It wasn't that long ago that diversified healthcare giant Johnson & Johnson (NYSE:JNJ) could be relied on for double-digit sales and earnings growth. Patent expirations in its drug portfolio and a steady stream of product recalls have resulted in stagnant trends for roughly five years now. There is potential for a turnaround, but right now investors are favoring companies that are breaking into separate companies.
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First Quarter Recap
Sales declined a modest 0.2% to $16.1 billion. U.S. sales fell 5.1% and were almost offset by international growth of 4.1%, though when backing out positive foreign currency fluctuations, non-U.S. sales fell 2.3% and dragged total growth into negative territory at 1.2%. By business, pharmaceutical sales came in positive on a reported basis and were the only unit to post an increase. Consumer sales fell 2.4%, while the medical device unit logged a modest 0.3% decline.
A 5.4% decline in R&D expense to $1.6 billion helped send net income up 12.5% to $3.9 billion, or $1.41 per diluted share. However, management's estimate of continuing operations growth was more modest, at 1.5%. This backed out hip litigation costs related at the DePuy medical device unit, which competes with the likes of Stryker (NYSE:SYK) and Zimmer (NYSE:ZMH), as well as certain costs related to the upcoming acquisition of European medical device firm Synthes.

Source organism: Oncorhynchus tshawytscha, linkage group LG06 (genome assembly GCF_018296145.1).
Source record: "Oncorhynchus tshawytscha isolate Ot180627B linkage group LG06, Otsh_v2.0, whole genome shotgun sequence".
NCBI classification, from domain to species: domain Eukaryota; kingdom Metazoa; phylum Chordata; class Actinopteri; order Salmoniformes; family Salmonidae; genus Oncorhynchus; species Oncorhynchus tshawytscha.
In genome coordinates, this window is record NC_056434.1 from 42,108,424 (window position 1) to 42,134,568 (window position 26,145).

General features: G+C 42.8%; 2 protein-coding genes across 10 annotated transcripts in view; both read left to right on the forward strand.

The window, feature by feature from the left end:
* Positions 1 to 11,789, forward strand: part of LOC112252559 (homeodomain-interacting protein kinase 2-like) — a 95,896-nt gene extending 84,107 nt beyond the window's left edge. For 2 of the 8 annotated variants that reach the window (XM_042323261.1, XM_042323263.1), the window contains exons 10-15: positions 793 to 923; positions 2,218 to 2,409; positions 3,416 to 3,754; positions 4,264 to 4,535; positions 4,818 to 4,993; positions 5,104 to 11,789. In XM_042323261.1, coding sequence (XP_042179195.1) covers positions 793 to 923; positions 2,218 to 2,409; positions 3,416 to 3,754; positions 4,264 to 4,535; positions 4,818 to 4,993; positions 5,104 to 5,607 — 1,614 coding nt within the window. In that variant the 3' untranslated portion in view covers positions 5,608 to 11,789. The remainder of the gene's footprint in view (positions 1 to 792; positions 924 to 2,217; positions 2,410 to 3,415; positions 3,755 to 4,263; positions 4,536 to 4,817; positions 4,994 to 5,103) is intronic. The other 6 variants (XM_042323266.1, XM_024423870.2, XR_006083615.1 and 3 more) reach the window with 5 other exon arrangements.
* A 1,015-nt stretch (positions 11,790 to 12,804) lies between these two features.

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Outlook and Valuation
Analysts project modest 2.2% sales growth and total sales of $66.5 billion for all of 2012. They currently expect earnings of $5.13, which, based on the current stock price of about $63 per share, represents a forward P/E of 12. This is below J&J's five-year average of 15.6 and also below the current industry average of 14.7.
The Bottom Line
J&J, along with European rival Novartis (NYSE:NVS), has decided that operating a diversified healthcare firm is in the best interest of shareholders. Other rivals, including Abbott Labs (NYSE:ABT) and Pfizer (NYSE:PFE), are pursuing strategies to separate the slower growing pharmaceutical operations from medical devices, consumer divisions and other non-drug businesses.
So far, the groups breaking apart their businesses appear to have the upper hand. J&J hasn't grown for a number of years now and has been subject to manufacturing mishaps in its medical device and consumer divisions. The market has also rewarded Abbott for its recent decision to break into two separate firms. That being said, there is turnaround potential at J&J as it regains its former glory, and its pipeline could have a few blockbusters that turn growth around.
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At the time of writing, Ryan C. Fuhrmann did not own shares in any of the companies mentioned in this article.